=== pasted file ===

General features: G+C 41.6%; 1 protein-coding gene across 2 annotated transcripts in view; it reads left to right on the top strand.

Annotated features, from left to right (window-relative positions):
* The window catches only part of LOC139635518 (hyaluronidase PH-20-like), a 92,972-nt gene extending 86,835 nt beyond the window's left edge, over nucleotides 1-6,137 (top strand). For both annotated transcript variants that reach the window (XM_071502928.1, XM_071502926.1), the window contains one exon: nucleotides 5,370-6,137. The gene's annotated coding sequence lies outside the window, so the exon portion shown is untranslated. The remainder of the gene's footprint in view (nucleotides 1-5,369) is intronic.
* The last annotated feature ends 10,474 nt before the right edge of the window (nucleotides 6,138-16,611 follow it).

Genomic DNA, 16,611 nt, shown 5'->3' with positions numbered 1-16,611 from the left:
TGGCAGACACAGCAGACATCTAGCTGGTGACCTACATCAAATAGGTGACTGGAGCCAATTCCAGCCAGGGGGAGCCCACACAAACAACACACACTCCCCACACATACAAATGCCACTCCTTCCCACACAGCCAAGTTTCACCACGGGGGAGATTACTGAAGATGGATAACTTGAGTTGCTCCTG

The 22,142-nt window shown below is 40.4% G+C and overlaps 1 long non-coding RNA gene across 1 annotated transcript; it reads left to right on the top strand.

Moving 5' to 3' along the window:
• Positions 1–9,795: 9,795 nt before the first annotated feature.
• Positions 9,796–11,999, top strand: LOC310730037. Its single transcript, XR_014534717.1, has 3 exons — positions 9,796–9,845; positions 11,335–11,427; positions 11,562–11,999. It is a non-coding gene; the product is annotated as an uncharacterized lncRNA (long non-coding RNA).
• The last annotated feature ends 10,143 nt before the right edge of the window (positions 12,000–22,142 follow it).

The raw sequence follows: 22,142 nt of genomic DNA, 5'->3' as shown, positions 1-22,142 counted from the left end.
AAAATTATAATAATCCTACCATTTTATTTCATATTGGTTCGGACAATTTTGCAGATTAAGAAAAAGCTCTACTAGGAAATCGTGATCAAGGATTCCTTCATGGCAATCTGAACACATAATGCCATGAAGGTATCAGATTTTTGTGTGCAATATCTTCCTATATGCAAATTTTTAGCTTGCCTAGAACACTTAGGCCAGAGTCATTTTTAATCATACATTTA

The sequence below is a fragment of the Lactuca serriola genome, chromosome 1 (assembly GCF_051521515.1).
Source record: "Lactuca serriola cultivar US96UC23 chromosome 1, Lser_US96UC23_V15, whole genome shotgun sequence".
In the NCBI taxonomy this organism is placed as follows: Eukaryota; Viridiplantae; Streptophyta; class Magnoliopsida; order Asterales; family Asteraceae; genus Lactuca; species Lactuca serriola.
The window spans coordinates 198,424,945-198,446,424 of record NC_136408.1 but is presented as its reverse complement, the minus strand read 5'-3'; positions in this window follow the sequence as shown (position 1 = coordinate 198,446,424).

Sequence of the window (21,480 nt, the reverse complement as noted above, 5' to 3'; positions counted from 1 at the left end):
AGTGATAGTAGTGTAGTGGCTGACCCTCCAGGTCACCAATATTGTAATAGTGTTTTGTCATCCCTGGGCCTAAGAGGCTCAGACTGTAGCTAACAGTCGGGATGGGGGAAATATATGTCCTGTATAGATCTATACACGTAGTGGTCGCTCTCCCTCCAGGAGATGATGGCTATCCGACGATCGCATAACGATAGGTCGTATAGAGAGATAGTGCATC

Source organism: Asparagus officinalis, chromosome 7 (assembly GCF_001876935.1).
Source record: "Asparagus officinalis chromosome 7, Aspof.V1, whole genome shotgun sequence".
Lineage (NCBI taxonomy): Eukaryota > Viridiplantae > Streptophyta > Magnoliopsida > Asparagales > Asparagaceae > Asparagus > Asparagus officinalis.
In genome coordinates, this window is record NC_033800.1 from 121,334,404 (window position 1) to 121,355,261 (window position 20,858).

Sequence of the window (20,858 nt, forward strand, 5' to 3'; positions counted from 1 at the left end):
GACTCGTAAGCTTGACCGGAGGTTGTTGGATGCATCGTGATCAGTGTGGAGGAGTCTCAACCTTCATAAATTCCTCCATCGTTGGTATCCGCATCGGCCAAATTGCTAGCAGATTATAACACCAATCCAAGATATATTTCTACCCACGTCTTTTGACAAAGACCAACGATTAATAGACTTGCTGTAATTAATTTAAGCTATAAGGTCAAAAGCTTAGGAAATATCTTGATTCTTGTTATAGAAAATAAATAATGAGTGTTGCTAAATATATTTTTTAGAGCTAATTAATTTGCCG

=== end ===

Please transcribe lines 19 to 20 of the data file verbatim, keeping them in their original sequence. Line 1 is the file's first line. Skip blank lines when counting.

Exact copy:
AGTGATAGTAGTGTAGTGGCTGACCCTCCAGGTCACCAATATTGTAATAGTGTTTTGTCATCCCTGGGCCTAAGAGGCTCAGACTGTAGCTAACAGTCGGGATGGGGGAAATATATGTCCTGTATAGATCTATACACGTAGTGGTCGCTCTCCCTCCAGGAGATGATGGCTATCCGACGATCGCATAACGATAGGTCGTATAGAGAGATAGTGCATC

Source organism: Asparagus officinalis, chromosome 7 (assembly GCF_001876935.1).